The Bard: coming to a computer screen near you: Chester Theatre Company stages a virtual “King Lear”

  • New York-based actor Michael Potts will play the tortured monarch in Chester Theatre Company’s virtual production of Shakespeare’s “King Lear.” Photo courtesy of Michael Potts

  • Tara Franklin, a veteran of several Chester Theatre productions, plays two of King Lear’s daughters, Goneril and Regan, in the upcoming production. Photo courtesy of Tara Franklin

  • Shelley Fort plays Cordelia, King Lear’s youngest daughter, and the The Fool, a protector — though an ironic one — of the king. Photo courtesy of Shelley Fort

  • Chester Theatre Company veteran James Barry will portray two half-brothers, Edmund and Edgar, in the upcoming production of “King Lear.” Photo courtesy of James Barry

  • Shakespeare via Zoom: the four actors of Chester Theatre’s “King Lear” are shown in a recent virtual rehearsal. Photo courtesy Chester Theatre Company

  • Circa 1851 painting by William Dyce of a scene from “King Lear,” featuring The Fool and the king. National Galleries of Scotland/publid domain

Staff Writer
Thursday, August 27, 2020

As Daniel Elihu Kramer sees it, “King Lear” is a pretty topical play for the age of COVID-19. Shakespeare’s epic tragedy offers a critical look at the complex ties of family and how suffering and raw emotions can quickly wrench seemingly content people — and life itself — apart.

But given how the pandemic has thrown much of the world into chaos and uncertainty over the last several months, Kramer, the producing artistic director of Chester Theatre Company, also sees “King Lear” as a vehicle for his company to make some headway against that turmoil.

To do that, Chester Theatre is staging its first-ever virtual performance, a Zoom-based adaptation of “King Lear” that Kramer has arranged to be screened on YouTube between Aug. 27-30. The show will be free, though viewers will be asked to consider making a donation to the theater.

And after the company’s summer 2020 season was wiped out by the coronavirus, Kramer sees this virtual play — staged with four actors working from their homes in New York, Los Angeles and Williamstown — as a breath of fresh air.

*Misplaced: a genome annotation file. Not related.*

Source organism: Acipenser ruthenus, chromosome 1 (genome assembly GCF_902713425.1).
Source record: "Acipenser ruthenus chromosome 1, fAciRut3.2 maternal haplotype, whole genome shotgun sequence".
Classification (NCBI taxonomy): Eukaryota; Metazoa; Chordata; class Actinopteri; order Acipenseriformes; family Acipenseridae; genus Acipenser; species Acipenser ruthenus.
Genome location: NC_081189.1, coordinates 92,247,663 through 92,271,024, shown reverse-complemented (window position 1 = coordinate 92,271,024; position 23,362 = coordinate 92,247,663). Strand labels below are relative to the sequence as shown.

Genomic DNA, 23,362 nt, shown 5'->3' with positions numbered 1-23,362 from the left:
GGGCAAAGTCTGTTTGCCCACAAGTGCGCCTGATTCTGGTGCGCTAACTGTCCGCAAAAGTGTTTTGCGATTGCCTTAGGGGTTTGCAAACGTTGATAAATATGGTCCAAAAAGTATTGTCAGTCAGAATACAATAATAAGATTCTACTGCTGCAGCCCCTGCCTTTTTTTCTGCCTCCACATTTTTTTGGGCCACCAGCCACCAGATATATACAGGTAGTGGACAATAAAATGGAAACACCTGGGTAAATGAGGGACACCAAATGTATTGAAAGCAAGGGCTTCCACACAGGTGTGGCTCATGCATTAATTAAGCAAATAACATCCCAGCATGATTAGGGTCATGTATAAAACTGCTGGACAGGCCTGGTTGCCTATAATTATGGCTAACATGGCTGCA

“It’s been a joy to do this after everything that’s happened over the last several months,” he said. “We’re trying to be a little playful and have some fun with the format, not be prisoners of it.”

That said, Kramer points to the last lines of “King Lear,” a drama in which murder, suicide, greed and madness abound, as an apt summation of this strange moment of history.

As The Bard wrote, “The weight of this sad time we must obey; / Speak what we feel, not what we ought to say. / The oldest hath borne most; we that are young, / Shall never see so much, nor live so long.”

Chester Theatre’s approximately 50-minute production will feature New York-based actor Michael Potts as King Lear. Potts, who’s been in a number of Broadway productions and in TV series such as “The Wire,” will also appear in an upcoming film adaptation of the August Wilson play “Ma Rainey’s Black Bottom.”

Kramer got to know Potts when the two were students at Yale University’s School of Drama, and he previously tried to enlist him for a few Chester Theatre productions. “In normal times, he’s hard to get a hold of, but like a lot of us today, Michael’s looking for things to do,” he noted. “We’re thrilled to have him now.”